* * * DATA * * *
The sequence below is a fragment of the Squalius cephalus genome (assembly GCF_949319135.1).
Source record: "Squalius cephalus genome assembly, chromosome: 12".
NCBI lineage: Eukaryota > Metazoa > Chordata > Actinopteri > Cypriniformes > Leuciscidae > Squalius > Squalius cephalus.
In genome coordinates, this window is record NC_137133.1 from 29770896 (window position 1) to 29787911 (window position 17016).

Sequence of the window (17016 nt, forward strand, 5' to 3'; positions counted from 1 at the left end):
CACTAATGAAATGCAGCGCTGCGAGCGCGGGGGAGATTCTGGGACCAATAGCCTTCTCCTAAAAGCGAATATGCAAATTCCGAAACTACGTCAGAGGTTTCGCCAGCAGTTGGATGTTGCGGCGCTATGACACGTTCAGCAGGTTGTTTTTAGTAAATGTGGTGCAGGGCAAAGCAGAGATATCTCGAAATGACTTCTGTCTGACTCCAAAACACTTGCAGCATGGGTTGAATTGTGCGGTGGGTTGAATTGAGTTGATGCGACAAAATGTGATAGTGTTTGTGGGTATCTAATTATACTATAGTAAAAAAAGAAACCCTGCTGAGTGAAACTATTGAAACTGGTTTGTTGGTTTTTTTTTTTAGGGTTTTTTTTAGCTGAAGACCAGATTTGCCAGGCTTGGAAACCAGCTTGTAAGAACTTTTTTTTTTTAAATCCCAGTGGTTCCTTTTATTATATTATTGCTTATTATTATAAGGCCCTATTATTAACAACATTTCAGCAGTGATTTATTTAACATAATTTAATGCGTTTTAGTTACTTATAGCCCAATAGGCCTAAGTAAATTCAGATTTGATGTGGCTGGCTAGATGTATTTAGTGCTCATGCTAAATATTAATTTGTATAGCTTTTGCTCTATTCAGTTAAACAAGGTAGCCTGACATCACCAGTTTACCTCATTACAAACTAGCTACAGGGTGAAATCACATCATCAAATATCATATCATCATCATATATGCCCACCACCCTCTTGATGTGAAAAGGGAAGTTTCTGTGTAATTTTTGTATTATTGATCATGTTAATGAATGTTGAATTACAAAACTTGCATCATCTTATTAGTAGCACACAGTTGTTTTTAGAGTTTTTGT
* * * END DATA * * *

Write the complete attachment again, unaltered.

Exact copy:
The sequence below is a fragment of the Squalius cephalus genome (assembly GCF_949319135.1).
Source record: "Squalius cephalus genome assembly, chromosome: 12".
NCBI lineage: Eukaryota > Metazoa > Chordata > Actinopteri > Cypriniformes > Leuciscidae > Squalius > Squalius cephalus.
In genome coordinates, this window is record NC_137133.1 from 29770896 (window position 1) to 29787911 (window position 17016).

Sequence of the window (17016 nt, forward strand, 5' to 3'; positions counted from 1 at the left end):
CACTAATGAAATGCAGCGCTGCGAGCGCGGGGGAGATTCTGGGACCAATAGCCTTCTCCTAAAAGCGAATATGCAAATTCCGAAACTACGTCAGAGGTTTCGCCAGCAGTTGGATGTTGCGGCGCTATGACACGTTCAGCAGGTTGTTTTTAGTAAATGTGGTGCAGGGCAAAGCAGAGATATCTCGAAATGACTTCTGTCTGACTCCAAAACACTTGCAGCATGGGTTGAATTGTGCGGTGGGTTGAATTGAGTTGATGCGACAAAATGTGATAGTGTTTGTGGGTATCTAATTATACTATAGTAAAAAAAGAAACCCTGCTGAGTGAAACTATTGAAACTGGTTTGTTGGTTTTTTTTTTTAGGGTTTTTTTTAGCTGAAGACCAGATTTGCCAGGCTTGGAAACCAGCTTGTAAGAACTTTTTTTTTTTAAATCCCAGTGGTTCCTTTTATTATATTATTGCTTATTATTATAAGGCCCTATTATTAACAACATTTCAGCAGTGATTTATTTAACATAATTTAATGCGTTTTAGTTACTTATAGCCCAATAGGCCTAAGTAAATTCAGATTTGATGTGGCTGGCTAGATGTATTTAGTGCTCATGCTAAATATTAATTTGTATAGCTTTTGCTCTATTCAGTTAAACAAGGTAGCCTGACATCACCAGTTTACCTCATTACAAACTAGCTACAGGGTGAAATCACATCATCAAATATCATATCATCATCATATATGCCCACCACCCTCTTGATGTGAAAAGGGAAGTTTCTGTGTAATTTTTGTATTATTGATCATGTTAATGAATGTTGAATTACAAAACTTGCATCATCTTATTAGTAGCACACAGTTGTTTTTAGAGTTTTTGT